The truth about Trump’s China tariffs: Major US companies didn’t think they were still a big deal

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President Donald Trump’s Sunday tweet threatening another round of tariffs against China shook investor confidence in markets around the world on Monday, but within the C-suites of major U.S. corporations, tariffs have not been viewed as among the most important issues to resolve in a trade war.

In the Europe, Middle East, Africa region and Asia-Pacific region, though, the tariffs issue is a much bigger deal. Forty percent of EMEA CFOs cited reduction of tariffs as the No. 1 issue, and another 20% of EMEA CFOs cited elimination of all tariffs. In Asia 30% of CFOs cited elimination of all tariffs as what their companies would like to most see come out of a trade deal.

The CNBC Global CFO Council represents some of the largest public and private companies in the world, collectively managing nearly $5 trillion in market value across a wide variety of sectors. The second-quarter 2019 survey was conducted from April 23-30 among 45 members of the council.

“Notwithstanding all the noise, tariffs — at least to now — haven’t mattered to our economy outside agriculture,” said Derek Scissors, a resident scholar at conservative think tank American Enterprise Institute and expert on international trade. “If the president were to apply all the tariffs he’s threatened, that would matter, but to now it’s more been about disrupting the supply chains running through smaller economies.”

Scissors said it makes sense that CFOs from Europe and Asia have been the ones more concerned about tariffs and less concerned about intellectual property than their U.S. counterparts. “Those countries don’t care who gets the benefits from IP, since it’s not theirs, as long as production remains globalized. U.S. CFOs, of course, care quite a lot because it’s our IP.”

If the threatened round of tariffs become real, it could change the corporate concern level, depending on the sector, Scissors said. “If we go to and hold 25% on $200 billion for an extended period, the Chinese have to ratchet up their retaliation. Since, as the president frequently points out, the Chinese can’t match us on import tariffs, their most likely target is U.S. firms operating in the PRC. So the next split is likely to be firms who don’t see a large percentage of their revenue from China sales and therefore continue to care a great deal about IP and market access, and firms that do (Apple, Boeing, Caterpillar, etc.), who will change to saying U.S. tariffs are the biggest problem.”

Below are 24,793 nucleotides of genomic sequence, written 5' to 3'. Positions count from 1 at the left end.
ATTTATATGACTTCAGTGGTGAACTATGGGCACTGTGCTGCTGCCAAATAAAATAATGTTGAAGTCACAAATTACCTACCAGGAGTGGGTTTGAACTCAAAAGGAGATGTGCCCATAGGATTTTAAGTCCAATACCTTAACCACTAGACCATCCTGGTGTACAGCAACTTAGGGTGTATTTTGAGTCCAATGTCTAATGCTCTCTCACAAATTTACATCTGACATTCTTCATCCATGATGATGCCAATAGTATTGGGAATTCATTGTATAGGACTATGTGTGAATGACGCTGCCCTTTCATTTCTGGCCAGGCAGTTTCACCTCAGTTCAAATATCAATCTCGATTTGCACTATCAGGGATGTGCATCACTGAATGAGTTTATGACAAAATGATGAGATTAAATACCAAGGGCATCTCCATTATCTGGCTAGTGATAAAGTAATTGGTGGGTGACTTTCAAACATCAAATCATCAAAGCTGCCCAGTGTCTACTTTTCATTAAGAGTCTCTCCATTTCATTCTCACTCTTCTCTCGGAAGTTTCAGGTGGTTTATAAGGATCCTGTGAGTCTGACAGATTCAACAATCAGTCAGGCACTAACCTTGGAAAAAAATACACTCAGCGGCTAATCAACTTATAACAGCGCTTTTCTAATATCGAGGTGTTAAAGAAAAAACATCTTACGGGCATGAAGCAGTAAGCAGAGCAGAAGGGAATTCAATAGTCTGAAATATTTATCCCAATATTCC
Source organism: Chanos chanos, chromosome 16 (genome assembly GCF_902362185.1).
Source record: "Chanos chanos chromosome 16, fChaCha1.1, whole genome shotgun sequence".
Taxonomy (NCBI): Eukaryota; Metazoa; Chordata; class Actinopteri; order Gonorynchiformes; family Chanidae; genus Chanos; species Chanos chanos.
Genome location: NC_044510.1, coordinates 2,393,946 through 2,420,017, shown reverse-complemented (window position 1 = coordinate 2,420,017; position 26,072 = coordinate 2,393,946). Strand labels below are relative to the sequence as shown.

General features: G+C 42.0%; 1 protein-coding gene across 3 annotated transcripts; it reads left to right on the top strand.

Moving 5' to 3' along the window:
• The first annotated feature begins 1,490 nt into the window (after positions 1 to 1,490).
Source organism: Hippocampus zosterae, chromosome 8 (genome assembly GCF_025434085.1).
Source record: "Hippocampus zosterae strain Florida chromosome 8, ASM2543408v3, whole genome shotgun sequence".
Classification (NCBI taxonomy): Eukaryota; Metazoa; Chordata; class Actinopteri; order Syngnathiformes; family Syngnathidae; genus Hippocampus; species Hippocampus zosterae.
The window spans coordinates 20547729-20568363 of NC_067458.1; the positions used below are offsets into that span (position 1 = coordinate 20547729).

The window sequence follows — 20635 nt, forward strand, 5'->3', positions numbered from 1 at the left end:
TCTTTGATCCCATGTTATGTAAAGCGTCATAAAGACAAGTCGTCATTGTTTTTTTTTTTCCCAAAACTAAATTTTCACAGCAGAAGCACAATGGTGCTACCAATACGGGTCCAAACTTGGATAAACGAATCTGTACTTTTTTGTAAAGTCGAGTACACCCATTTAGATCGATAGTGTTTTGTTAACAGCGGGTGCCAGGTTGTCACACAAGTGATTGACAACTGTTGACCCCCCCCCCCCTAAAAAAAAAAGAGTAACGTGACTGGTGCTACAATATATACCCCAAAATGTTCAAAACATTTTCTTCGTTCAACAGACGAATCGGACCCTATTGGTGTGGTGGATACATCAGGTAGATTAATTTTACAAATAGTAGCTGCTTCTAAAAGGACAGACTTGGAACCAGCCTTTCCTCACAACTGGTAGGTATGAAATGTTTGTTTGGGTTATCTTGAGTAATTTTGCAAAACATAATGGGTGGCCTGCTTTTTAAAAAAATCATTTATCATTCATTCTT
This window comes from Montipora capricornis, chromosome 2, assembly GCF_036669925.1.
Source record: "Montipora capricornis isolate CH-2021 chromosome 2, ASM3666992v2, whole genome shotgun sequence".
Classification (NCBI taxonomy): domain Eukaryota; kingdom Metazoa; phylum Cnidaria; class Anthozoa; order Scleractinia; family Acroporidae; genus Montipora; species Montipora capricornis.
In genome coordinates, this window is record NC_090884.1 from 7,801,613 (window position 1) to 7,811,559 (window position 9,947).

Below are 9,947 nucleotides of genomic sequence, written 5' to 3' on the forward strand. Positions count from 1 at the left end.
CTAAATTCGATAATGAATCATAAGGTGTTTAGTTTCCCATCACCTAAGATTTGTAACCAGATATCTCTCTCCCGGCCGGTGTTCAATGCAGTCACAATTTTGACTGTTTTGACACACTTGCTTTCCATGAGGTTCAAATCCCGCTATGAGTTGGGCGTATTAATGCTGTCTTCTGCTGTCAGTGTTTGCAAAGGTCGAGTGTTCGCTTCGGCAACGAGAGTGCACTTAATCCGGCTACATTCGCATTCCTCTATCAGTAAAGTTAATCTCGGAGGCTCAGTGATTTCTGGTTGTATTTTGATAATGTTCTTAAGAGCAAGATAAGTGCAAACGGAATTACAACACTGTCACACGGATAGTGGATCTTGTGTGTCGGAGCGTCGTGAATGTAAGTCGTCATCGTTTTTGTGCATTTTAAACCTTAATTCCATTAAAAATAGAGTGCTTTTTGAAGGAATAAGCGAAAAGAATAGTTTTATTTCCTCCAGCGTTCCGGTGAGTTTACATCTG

U.S. duties, which already are higher than those of most developed economies, would surge to levels above those of many emerging-market countries if Trump’s latest tariff threats were enacted, CNBC’s Steve Liesman pointed out on Monday.

CFOs around the globe were becoming more comfortable with the Chinese economic story as a resolution to the trade war came into focus. In the first-quarter survey, CFOs described the Chinese economy as “declining”; in Q2 CFOs elevated their rating of the Chinese economy to “stable.”

C-suite views on trade policy also moderated in the second quarter. Roughly 42% of CFOs say U.S. trade policy will be a negative for their businesses over the next six months, down sharply from a peak of 75.7% in Q4 and 63% in Q1. Meanwhile, 15.6% say trade policy will have a positive impact, up from roughly 5% in Q1. Among U.S. CFOs, 35% said U.S. trade policy will be a negative over the next six months. A combined 60% said trade policy would have a positive impact (15%) or no impact (45%).

Wall Street analysts and economists remained somewhat confident a deal would be reached.

“The president’s negotiating tactics may be unconventional, but the likelihood of some kind of deal is still higher than nothing getting done,” wrote Tobias Levkovich, chief U.S. equity strategist at Citigroup in a Monday note to clients.

“It’s all sort of a posturing position,” Patrick Palfrey, senior U.S. equities strategist at Credit Suisse told CNBC on Monday. “Trump, at the end of the day, is looking to make sure his constituents get the best deal possible, and he wants to make sure he can deliver it. Going down to the wire in negotiations is part of the posturing process.”

U.S. Trade Representative Robert Lighthizer told reporters on Monday “We’re moving backwards instead of forwards, and in the president’s view that’s not acceptable. Over the last week or so, we have seen an erosion in commitments by China.”

Even with the administration’s sudden shift away from the commentary in recent weeks that had suggested a deal was close to done, the Dow Jones Industrial Average ended trading with a recovery of most of the 471 points that it had been down at its Monday low, finishing with a decline of 66 points. But stocks sank again at the open on Tuesday with another loss of several-hundred points in the Dow.

The EMEA region is where fears about trade policy remain a major source of business uncertainty, with 60% of EMEA CFOs saying U.S. trade policy will be a negative over the next six months. That is twice the level of trade policy fears in Asia, where 30% of CFOs site U.S. policy as a likely negative.

CNBC reported on Monday that Chinese Vice Premier Liu He would be part of the delegation headed to D.C. Two senior administration officials described Liu as “the closer,” since he had been given authority to negotiate on President Xi Jinping’s behalf.

(Note: The CNBC Global CFO Council Survey for the second quarter was conducted from April 23 –30, 2019. Forty-five of the 124 global members responded to the survey (20 North America, 15 EMEA and 10 APAC).

Full results from the Q2 survey below:

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